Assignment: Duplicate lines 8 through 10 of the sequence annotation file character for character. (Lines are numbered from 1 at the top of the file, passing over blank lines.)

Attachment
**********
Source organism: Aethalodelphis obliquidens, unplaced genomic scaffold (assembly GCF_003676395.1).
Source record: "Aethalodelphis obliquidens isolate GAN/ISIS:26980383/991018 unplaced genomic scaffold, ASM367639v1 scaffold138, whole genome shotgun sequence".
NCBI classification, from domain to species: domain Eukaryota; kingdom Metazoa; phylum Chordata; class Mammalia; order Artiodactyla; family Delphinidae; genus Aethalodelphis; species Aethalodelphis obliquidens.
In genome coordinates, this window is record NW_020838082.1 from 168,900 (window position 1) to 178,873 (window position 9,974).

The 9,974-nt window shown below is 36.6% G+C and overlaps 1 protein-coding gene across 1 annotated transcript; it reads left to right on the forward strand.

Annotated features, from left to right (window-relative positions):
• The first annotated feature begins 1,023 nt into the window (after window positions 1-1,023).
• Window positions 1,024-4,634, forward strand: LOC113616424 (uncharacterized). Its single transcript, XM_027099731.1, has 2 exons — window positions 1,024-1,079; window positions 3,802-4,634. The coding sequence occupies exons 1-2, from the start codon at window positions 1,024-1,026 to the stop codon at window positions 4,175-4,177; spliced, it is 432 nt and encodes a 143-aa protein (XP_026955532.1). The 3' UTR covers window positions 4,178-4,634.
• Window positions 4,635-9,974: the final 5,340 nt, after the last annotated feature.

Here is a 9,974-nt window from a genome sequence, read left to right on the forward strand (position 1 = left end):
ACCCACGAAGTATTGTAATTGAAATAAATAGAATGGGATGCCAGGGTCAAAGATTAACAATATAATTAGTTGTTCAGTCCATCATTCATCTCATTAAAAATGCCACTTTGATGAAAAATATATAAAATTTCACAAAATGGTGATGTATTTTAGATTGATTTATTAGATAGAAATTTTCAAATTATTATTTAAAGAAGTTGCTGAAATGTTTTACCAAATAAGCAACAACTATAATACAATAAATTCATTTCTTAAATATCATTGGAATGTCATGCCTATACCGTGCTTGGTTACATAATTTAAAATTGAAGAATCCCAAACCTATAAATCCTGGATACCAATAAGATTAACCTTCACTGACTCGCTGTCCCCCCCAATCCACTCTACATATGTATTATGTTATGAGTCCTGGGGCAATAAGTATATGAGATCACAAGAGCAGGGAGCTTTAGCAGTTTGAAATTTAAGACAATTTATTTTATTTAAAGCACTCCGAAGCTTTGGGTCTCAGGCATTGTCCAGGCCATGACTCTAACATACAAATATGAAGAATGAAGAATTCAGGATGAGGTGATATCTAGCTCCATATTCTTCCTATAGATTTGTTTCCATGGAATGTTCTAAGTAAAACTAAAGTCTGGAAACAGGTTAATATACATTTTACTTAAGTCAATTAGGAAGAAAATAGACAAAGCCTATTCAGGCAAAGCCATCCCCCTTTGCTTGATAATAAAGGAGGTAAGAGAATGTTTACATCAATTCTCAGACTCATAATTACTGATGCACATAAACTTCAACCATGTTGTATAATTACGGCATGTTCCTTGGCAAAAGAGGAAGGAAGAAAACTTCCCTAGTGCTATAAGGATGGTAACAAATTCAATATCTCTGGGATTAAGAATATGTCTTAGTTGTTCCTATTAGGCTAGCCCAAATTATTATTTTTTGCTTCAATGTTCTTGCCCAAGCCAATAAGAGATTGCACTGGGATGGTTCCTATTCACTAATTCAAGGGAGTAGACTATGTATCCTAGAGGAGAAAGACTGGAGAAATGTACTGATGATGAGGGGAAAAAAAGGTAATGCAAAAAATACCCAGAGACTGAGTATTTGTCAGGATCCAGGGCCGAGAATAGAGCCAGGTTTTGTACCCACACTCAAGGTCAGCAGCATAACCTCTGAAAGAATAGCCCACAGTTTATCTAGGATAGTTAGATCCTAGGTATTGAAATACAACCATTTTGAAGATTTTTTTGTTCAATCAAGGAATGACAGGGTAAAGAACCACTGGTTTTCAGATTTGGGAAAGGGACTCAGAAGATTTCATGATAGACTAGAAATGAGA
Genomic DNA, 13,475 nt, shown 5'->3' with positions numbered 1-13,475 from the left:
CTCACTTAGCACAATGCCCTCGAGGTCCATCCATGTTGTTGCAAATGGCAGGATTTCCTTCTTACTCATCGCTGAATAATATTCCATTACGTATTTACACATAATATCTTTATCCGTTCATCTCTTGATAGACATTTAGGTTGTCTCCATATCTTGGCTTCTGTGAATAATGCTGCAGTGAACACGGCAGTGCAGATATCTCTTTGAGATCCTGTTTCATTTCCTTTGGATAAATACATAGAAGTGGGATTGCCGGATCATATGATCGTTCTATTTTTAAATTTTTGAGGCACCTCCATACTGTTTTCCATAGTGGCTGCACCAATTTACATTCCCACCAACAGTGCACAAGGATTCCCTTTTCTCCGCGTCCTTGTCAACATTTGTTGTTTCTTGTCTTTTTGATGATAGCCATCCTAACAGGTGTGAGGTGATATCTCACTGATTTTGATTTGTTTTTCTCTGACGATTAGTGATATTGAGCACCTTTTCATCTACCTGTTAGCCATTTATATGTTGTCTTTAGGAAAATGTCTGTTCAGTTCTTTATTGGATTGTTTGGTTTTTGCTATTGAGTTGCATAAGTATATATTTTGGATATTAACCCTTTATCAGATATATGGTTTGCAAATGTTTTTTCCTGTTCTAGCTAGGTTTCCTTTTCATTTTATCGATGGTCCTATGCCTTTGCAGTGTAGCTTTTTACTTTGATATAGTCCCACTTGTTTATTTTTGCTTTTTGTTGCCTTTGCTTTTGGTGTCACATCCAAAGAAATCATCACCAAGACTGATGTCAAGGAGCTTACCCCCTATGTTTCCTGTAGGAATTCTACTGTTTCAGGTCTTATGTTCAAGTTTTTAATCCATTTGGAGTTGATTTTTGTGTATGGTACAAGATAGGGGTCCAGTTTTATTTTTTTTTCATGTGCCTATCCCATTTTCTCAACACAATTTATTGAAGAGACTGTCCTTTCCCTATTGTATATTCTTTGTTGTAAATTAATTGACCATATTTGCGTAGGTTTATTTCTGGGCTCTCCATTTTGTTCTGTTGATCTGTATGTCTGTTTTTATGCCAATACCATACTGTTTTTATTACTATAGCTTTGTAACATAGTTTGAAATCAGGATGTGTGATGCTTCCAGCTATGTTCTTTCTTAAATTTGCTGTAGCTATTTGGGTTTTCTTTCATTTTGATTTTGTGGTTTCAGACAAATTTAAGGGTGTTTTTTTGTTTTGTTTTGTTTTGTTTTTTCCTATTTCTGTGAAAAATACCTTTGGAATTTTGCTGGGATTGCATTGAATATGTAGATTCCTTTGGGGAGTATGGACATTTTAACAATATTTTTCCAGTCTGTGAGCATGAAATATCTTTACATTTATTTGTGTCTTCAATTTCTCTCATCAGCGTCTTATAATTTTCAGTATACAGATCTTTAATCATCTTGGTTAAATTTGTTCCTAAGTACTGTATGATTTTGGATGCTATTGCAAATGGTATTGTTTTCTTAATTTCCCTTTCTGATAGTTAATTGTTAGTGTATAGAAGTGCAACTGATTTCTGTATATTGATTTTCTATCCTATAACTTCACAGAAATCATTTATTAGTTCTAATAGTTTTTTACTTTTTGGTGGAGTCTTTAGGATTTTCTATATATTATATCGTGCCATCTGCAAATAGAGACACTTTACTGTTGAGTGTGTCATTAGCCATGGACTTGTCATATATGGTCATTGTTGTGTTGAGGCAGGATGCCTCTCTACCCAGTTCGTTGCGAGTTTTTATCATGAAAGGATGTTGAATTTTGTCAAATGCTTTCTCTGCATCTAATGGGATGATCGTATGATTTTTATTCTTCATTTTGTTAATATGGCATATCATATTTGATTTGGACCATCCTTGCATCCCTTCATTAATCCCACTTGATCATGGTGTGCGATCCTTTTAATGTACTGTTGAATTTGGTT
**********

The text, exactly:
• Window positions 1,024-4,634, forward strand: LOC113616424 (uncharacterized). Its single transcript, XM_027099731.1, has 2 exons — window positions 1,024-1,079; window positions 3,802-4,634. The coding sequence occupies exons 1-2, from the start codon at window positions 1,024-1,026 to the stop codon at window positions 4,175-4,177; spliced, it is 432 nt and encodes a 143-aa protein (XP_026955532.1). The 3' UTR covers window positions 4,178-4,634.
• Window positions 4,635-9,974: the final 5,340 nt, after the last annotated feature.

Here is a 9,974-nt window from a genome sequence, read left to right on the forward strand (position 1 = left end):